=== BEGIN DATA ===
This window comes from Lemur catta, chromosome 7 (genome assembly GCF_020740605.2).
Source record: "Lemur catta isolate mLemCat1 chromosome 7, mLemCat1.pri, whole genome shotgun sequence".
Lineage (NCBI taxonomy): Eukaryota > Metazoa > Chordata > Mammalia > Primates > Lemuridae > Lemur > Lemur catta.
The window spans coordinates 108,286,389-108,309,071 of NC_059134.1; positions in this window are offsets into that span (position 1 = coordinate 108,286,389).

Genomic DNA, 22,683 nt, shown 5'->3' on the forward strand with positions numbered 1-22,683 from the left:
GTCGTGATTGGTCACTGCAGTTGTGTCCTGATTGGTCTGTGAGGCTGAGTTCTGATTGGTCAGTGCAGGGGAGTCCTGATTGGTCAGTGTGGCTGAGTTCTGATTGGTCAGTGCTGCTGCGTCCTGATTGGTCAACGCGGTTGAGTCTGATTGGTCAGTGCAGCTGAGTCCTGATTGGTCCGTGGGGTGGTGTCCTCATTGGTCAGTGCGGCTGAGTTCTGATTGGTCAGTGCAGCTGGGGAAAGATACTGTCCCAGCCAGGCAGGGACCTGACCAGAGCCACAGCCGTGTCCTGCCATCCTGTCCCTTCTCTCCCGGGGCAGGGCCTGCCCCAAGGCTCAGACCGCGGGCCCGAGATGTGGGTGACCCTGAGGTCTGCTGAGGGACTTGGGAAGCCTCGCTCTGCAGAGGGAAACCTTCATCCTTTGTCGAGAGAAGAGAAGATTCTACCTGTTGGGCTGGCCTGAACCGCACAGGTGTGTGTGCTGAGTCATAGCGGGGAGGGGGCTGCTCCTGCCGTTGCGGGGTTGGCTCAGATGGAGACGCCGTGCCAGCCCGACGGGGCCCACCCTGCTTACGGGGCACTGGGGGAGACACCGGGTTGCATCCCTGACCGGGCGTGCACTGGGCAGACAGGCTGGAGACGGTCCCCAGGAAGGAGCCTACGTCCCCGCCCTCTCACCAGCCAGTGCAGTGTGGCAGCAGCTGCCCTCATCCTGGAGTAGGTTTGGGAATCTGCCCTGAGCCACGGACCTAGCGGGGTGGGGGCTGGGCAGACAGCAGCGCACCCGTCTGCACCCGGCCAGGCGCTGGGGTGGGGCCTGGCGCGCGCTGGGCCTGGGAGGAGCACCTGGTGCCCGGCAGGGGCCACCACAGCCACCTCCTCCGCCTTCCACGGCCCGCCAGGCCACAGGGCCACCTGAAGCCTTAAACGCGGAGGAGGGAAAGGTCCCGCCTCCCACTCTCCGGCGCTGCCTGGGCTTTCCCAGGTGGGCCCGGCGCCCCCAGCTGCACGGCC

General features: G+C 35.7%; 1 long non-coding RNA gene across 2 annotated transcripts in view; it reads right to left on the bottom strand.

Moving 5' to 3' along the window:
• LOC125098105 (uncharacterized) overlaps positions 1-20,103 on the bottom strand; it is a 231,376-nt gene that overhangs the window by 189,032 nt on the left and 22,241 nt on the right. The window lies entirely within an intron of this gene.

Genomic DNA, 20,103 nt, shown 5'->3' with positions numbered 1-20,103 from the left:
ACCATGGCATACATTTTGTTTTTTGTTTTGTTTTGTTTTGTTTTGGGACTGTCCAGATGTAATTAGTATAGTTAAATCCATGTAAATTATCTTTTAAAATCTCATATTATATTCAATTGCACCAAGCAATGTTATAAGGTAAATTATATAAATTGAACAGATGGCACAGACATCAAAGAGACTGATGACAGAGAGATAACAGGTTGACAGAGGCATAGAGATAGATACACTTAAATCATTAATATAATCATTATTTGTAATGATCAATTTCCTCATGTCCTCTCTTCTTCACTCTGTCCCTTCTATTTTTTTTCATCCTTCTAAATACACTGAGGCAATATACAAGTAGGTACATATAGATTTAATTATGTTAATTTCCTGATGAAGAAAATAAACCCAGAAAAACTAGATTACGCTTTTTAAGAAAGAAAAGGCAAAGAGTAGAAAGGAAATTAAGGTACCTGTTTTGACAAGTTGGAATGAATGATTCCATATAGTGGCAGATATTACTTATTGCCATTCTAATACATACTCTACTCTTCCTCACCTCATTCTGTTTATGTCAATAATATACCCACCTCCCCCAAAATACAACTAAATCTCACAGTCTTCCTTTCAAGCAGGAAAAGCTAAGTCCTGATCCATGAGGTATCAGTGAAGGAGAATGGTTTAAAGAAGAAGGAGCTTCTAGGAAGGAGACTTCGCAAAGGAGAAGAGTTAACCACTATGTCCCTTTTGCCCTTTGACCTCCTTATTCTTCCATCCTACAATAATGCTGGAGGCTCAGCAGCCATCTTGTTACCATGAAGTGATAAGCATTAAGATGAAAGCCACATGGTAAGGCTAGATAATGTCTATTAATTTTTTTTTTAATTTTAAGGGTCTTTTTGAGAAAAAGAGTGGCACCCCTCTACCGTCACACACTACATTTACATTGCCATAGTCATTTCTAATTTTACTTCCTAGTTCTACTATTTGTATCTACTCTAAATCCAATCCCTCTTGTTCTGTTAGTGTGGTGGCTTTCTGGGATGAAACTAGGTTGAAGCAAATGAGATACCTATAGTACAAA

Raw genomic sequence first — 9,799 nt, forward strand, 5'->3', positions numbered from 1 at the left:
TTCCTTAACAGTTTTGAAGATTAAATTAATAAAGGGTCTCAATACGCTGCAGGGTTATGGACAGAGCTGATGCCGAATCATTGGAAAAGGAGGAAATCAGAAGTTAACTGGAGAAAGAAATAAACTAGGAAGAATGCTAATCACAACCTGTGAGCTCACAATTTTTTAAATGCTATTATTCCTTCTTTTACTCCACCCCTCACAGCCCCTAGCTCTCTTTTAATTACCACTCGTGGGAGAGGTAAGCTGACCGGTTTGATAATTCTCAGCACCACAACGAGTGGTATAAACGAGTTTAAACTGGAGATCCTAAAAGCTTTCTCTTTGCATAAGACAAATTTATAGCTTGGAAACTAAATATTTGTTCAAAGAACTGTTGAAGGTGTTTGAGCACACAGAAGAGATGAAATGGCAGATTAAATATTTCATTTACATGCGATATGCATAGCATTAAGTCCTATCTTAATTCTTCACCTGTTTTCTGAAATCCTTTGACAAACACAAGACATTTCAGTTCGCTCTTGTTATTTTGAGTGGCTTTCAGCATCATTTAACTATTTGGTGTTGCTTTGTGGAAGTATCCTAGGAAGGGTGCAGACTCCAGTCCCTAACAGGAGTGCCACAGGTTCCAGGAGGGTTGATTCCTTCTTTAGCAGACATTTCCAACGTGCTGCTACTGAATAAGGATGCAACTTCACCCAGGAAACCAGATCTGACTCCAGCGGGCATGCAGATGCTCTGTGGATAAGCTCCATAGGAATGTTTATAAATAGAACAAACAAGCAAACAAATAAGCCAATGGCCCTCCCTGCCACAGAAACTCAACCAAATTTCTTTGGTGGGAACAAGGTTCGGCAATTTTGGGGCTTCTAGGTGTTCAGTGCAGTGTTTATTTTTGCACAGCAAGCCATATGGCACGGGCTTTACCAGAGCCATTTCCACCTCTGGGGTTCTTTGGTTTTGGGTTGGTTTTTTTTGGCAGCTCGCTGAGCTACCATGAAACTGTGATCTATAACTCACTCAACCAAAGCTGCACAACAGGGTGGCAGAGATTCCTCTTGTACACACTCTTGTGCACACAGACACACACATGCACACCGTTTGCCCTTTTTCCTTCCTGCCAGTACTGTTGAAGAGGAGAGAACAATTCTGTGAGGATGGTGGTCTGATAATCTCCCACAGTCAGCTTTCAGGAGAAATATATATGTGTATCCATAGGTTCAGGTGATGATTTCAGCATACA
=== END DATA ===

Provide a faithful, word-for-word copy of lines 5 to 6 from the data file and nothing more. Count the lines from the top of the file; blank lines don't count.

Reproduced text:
Genomic DNA, 22,683 nt, shown 5'->3' on the forward strand with positions numbered 1-22,683 from the left:
GTCGTGATTGGTCACTGCAGTTGTGTCCTGATTGGTCTGTGAGGCTGAGTTCTGATTGGTCAGTGCAGGGGAGTCCTGATTGGTCAGTGTGGCTGAGTTCTGATTGGTCAGTGCTGCTGCGTCCTGATTGGTCAACGCGGTTGAGTCTGATTGGTCAGTGCAGCTGAGTCCTGATTGGTCCGTGGGGTGGTGTCCTCATTGGTCAGTGCGGCTGAGTTCTGATTGGTCAGTGCAGCTGGGGAAAGATACTGTCCCAGCCAGGCAGGGACCTGACCAGAGCCACAGCCGTGTCCTGCCATCCTGTCCCTTCTCTCCCGGGGCAGGGCCTGCCCCAAGGCTCAGACCGCGGGCCCGAGATGTGGGTGACCCTGAGGTCTGCTGAGGGACTTGGGAAGCCTCGCTCTGCAGAGGGAAACCTTCATCCTTTGTCGAGAGAAGAGAAGATTCTACCTGTTGGGCTGGCCTGAACCGCACAGGTGTGTGTGCTGAGTCATAGCGGGGAGGGGGCTGCTCCTGCCGTTGCGGGGTTGGCTCAGATGGAGACGCCGTGCCAGCCCGACGGGGCCCACCCTGCTTACGGGGCACTGGGGGAGACACCGGGTTGCATCCCTGACCGGGCGTGCACTGGGCAGACAGGCTGGAGACGGTCCCCAGGAAGGAGCCTACGTCCCCGCCCTCTCACCAGCCAGTGCAGTGTGGCAGCAGCTGCCCTCATCCTGGAGTAGGTTTGGGAATCTGCCCTGAGCCACGGACCTAGCGGGGTGGGGGCTGGGCAGACAGCAGCGCACCCGTCTGCACCCGGCCAGGCGCTGGGGTGGGGCCTGGCGCGCGCTGGGCCTGGGAGGAGCACCTGGTGCCCGGCAGGGGCCACCACAGCCACCTCCTCCGCCTTCCACGGCCCGCCAGGCCACAGGGCCACCTGAAGCCTTAAACGCGGAGGAGGGAAAGGTCCCGCCTCCCACTCTCCGGCGCTGCCTGGGCTTTCCCAGGTGGGCCCGGCGCCCCCAGCTGCACGGCC